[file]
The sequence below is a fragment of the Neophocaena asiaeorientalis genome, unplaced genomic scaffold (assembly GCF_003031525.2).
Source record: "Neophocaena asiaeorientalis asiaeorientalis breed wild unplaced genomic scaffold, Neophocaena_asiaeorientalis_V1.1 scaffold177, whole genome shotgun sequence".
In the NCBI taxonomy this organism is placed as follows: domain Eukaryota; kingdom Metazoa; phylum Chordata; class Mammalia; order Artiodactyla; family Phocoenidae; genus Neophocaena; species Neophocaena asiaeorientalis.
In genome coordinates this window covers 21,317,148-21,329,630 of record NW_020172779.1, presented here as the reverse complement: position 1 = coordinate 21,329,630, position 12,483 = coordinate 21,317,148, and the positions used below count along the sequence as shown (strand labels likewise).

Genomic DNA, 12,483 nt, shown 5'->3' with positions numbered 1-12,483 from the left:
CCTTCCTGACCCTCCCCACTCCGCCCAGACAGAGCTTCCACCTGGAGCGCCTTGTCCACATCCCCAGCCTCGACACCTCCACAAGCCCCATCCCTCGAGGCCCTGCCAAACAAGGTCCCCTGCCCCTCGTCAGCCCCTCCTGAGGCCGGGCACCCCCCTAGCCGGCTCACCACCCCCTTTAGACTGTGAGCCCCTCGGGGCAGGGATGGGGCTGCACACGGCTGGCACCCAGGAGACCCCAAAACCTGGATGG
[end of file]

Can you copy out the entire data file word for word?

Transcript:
The sequence below is a fragment of the Neophocaena asiaeorientalis genome, unplaced genomic scaffold (assembly GCF_003031525.2).
Source record: "Neophocaena asiaeorientalis asiaeorientalis breed wild unplaced genomic scaffold, Neophocaena_asiaeorientalis_V1.1 scaffold177, whole genome shotgun sequence".
In the NCBI taxonomy this organism is placed as follows: domain Eukaryota; kingdom Metazoa; phylum Chordata; class Mammalia; order Artiodactyla; family Phocoenidae; genus Neophocaena; species Neophocaena asiaeorientalis.
In genome coordinates this window covers 21,317,148-21,329,630 of record NW_020172779.1, presented here as the reverse complement: position 1 = coordinate 21,329,630, position 12,483 = coordinate 21,317,148, and the positions used below count along the sequence as shown (strand labels likewise).

Genomic DNA, 12,483 nt, shown 5'->3' with positions numbered 1-12,483 from the left:
CCTTCCTGACCCTCCCCACTCCGCCCAGACAGAGCTTCCACCTGGAGCGCCTTGTCCACATCCCCAGCCTCGACACCTCCACAAGCCCCATCCCTCGAGGCCCTGCCAAACAAGGTCCCCTGCCCCTCGTCAGCCCCTCCTGAGGCCGGGCACCCCCCTAGCCGGCTCACCACCCCCTTTAGACTGTGAGCCCCTCGGGGCAGGGATGGGGCTGCACACGGCTGGCACCCAGGAGACCCCAAAACCTGGATGG